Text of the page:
If you are able to distinguish the normal functioning of the organ or human system, it will not be very difficult to establish the reasons on why there are alterations or deviations from the normalcy.

What symptoms are you looking for in the patient?

After going through the system or organ affected, try to observe and examine the patient on the possible signs and symptoms that he/she is manifesting. Again, your facts will tell you of the varied clinical manifestations that a patient may present.

For the most part, what you’ve learned in textbook discussions pertaining to the signs and symptoms are correct and present in the patient. Your clinical skill in physical assessment will help you determine otherwise if the patient is indeed having a symptom or not.

What nursing care actions can you make for this patient?

Now that you have all the necessary data suggesting a nursing problem, you can now plan on different nursing measures to take to help solve the problem or alleviate a symptom.

What are the laboratories/diagnostics for the patient?

This particular concern is also a must know for student nurses. Doctors rely much on laboratory tests in order for them to make a plan of action Your guide here is to determine why this particular test is necessary to the patient’s condition, the normal values of the test, and the significance of the result. From there, you can realign the nursing care plan to the doctor’s orders based on the results of the tests.

What medications does the patient take?

Part of your job is to administer medications. So it is not only enough to know the drugs that the patient is currently taking, but it is also important to include your understanding on its side effects, complications, drug and food interactions, and other nursing considerations.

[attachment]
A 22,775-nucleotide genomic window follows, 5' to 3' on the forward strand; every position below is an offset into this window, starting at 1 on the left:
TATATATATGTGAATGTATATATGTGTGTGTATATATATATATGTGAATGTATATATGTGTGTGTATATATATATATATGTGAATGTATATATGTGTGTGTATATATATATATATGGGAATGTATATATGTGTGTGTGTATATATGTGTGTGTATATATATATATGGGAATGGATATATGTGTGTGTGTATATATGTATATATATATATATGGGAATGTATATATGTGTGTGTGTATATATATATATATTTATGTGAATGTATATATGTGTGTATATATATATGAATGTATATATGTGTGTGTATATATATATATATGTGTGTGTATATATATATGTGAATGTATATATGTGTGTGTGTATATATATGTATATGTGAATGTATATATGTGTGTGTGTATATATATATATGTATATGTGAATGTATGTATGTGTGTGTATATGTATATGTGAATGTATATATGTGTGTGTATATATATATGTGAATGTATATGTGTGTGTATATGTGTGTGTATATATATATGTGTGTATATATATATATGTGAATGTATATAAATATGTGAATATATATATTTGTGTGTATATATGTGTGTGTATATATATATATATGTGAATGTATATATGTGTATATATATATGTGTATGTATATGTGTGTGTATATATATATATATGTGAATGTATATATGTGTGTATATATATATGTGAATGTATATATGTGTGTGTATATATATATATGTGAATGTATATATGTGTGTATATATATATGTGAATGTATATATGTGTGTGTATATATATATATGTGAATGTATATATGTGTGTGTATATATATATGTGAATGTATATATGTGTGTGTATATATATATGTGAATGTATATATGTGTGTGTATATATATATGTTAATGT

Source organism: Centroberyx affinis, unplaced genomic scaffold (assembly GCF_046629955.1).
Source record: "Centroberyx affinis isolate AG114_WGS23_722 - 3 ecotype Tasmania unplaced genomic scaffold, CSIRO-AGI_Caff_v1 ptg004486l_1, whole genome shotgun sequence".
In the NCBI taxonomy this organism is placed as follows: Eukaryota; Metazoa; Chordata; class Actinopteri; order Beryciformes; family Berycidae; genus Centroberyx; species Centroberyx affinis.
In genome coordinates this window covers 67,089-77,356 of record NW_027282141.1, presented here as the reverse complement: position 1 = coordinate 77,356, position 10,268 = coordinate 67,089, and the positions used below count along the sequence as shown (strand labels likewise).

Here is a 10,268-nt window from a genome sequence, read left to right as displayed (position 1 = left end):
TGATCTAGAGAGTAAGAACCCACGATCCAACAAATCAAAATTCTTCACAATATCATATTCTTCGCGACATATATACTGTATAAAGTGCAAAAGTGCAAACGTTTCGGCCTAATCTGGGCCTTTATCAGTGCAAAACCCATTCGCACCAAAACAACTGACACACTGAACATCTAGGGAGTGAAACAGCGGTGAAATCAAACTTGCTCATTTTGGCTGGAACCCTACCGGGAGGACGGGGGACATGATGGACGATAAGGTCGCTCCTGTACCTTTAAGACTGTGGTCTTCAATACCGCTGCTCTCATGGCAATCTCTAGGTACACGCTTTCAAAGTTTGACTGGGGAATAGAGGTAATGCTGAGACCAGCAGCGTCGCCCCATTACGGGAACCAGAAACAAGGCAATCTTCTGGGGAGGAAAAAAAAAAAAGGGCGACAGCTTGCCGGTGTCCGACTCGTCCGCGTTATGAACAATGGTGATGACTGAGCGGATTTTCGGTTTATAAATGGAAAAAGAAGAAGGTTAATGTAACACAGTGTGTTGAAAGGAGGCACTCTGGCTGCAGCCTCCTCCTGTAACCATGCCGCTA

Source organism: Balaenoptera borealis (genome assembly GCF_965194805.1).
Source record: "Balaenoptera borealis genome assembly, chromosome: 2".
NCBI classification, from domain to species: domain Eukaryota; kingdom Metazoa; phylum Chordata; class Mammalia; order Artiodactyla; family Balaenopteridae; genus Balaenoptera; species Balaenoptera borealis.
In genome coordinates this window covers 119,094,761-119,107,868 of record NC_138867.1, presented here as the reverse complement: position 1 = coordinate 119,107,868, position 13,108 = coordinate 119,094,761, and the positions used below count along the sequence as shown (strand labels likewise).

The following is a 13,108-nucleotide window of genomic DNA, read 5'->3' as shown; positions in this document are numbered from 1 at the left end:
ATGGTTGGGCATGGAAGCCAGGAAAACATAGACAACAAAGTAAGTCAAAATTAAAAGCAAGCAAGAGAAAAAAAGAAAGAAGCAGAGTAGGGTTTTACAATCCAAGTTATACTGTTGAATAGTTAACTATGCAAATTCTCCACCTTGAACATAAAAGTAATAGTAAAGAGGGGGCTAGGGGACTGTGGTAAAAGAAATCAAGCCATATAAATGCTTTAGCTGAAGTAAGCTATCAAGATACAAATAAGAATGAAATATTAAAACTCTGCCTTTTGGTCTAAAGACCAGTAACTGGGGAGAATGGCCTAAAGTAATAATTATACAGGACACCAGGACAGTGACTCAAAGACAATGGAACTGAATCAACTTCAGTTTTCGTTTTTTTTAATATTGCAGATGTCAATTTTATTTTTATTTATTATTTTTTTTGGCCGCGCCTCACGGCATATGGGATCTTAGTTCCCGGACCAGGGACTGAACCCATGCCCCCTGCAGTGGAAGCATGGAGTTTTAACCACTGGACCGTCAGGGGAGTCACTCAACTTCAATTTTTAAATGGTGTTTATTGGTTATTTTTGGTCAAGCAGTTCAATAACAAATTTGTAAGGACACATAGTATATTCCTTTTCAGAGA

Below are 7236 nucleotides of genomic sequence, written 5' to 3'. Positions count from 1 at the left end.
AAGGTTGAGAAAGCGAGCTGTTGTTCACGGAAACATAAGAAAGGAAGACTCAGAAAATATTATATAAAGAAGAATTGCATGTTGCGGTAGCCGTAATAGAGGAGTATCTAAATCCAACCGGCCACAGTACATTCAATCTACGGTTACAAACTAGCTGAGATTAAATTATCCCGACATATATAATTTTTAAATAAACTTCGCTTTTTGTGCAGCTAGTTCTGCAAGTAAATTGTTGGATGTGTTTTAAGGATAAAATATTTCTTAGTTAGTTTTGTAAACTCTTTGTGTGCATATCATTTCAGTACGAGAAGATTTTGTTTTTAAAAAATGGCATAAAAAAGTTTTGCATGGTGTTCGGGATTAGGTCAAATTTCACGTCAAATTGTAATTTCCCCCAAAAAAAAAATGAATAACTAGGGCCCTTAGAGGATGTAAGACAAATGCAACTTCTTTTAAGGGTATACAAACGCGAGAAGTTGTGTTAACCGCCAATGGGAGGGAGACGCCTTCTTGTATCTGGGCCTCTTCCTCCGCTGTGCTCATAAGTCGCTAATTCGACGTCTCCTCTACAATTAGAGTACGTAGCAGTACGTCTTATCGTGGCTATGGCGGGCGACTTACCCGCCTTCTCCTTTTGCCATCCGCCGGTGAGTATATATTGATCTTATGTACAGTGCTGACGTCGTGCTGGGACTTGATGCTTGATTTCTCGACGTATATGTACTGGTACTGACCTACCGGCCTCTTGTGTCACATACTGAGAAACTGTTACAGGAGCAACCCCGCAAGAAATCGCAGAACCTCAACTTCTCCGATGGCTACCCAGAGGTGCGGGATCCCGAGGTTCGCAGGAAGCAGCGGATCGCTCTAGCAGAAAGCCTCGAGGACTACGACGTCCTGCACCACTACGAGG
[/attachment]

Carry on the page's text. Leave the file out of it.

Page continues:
Evaluating Your Care

In the classroom discussions, you are given the general idea on the evaluative aspect of patient care. Whether the goals were met or not, there are examples for you to take into consideration. Use these as your guide.

Nonetheless, after performing all your stated nursing actions, a proper and correct way of evaluating the care is very crucial to determine if you have indeed attained your outcomes.

Practice Makes Perfect

Do not be discouraged if you have committed errors in the clinical setting. Just make sure that these errors are not life-threatening, though. If there are certain difficulties that you find overwhelming in the clinical setting, I suggest that you talk it out with your clinical instructor or preceptor.

They are the very best persons to consult in times like this. With their experience in the field, they can give you insights and possible solutions to your queries.

It does not take an overnight express to develop a nurse. So don’t panic that you have more things to study with very little time to use. True enough, but don’t sweat it out. With constant practice and continuing education, you will earn those prestigious initials after your name with much pride.